Today we will discuss a delicate subject that cannot be avoided as it impacts all freelance professional interpreters. I am talking about the cost of doing business versus the unreasonable cost of doing business. All professionals know that freedom and independence come with a price and we all know that we must pay it to enjoy the best things in life. It is called the cost of doing business.

The time an interpreter spends developing a client base talking to the best prospects in person, sitting in front of a computer answering their questions, or chatting with them over the phone takes part of our time, and for those who sell personal professional services time is money.  Administrative chores such as printing glossaries, mailing documents and buying office supplies are also part of this cost of doing business. So is invoicing.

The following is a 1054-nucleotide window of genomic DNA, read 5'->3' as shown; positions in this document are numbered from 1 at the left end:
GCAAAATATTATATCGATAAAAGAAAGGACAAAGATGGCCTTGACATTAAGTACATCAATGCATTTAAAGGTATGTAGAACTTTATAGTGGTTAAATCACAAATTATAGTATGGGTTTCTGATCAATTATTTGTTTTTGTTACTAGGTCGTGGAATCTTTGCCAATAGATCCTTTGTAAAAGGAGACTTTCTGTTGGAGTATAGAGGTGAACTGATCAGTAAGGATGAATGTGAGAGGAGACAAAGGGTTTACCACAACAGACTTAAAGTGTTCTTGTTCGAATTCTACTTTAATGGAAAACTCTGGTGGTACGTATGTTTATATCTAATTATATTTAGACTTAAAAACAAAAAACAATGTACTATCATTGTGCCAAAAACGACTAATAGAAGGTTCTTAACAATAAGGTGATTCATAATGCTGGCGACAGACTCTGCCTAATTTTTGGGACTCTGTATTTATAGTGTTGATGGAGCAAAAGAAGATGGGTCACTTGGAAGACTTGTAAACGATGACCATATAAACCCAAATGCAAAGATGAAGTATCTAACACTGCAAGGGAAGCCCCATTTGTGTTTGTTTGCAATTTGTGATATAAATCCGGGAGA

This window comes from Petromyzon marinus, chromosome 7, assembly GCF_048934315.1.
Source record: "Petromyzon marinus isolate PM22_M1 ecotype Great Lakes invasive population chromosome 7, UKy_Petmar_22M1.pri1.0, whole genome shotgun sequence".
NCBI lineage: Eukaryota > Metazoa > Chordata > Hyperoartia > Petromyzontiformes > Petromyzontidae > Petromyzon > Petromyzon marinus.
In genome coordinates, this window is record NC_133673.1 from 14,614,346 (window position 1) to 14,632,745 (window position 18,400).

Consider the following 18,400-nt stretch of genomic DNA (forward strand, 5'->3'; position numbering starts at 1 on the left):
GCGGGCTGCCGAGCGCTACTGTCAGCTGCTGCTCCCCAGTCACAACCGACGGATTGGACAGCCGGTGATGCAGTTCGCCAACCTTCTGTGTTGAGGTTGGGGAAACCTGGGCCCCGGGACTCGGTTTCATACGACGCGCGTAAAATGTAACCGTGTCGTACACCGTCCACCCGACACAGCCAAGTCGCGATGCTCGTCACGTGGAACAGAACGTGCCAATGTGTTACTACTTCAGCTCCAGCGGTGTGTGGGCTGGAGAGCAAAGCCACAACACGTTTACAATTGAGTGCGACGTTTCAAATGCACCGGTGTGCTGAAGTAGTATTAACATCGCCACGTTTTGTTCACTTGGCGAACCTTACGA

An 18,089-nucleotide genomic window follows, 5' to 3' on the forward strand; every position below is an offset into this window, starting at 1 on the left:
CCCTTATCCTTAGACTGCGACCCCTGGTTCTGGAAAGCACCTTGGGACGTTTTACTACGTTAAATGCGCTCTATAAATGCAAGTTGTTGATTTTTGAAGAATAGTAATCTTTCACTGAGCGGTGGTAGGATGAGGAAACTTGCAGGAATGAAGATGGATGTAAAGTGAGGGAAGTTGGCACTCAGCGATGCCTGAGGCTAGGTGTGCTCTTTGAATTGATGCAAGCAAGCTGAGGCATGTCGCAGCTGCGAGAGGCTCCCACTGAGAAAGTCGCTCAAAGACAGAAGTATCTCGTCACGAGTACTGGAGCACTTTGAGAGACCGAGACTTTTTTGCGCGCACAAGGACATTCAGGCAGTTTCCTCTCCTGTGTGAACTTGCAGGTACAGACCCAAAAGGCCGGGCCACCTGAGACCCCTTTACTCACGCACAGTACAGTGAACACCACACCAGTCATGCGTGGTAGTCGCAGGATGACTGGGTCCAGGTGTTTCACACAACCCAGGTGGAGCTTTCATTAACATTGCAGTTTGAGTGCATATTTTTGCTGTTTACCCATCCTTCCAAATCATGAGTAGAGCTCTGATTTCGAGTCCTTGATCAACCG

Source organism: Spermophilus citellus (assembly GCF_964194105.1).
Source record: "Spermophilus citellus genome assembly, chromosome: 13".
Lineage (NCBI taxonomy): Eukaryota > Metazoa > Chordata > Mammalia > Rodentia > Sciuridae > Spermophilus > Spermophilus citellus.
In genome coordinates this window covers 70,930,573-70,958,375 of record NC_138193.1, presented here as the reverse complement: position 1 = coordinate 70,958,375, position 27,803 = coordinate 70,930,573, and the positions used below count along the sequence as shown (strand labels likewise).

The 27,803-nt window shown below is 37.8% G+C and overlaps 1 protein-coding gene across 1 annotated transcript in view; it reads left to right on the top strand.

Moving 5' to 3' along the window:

Getting paid for services already rendered could be a full-time job unless we are organized and develop a billing system that is accurate, user friendly, and does not take too much of our time. Morose payers, crooked client, and banking mistakes are unavoidable, they will always be there and we must factor them in as part of our business. We consider all these factors when bidding for a contract or providing an estimate. The thing we cannot factor in, and we must stay away from are never-ending bureaucratic proceedings filled with nonsensical steps and inspired by the most pure form of institutional chaos and individual incompetence.  We can encounter this condition anywhere, but it is frequently found in government invoicing procedures.

We are all familiar with the long government invoice forms requesting absurd, and often repetitious, information. Nobody likes them, but sometimes the importance of the contract, or the monetary reward, for jumping through all the hoops justifies the sour moments.  The unforgivable part is when interpreters go through this enormous waste of their time, answer dumbness award-winning questions from a bureaucrat, are disrespected, and what they collect is worth less than the time and energy spent navigating the bureaucratic maze of mediocrity.  This is where we must draw the line.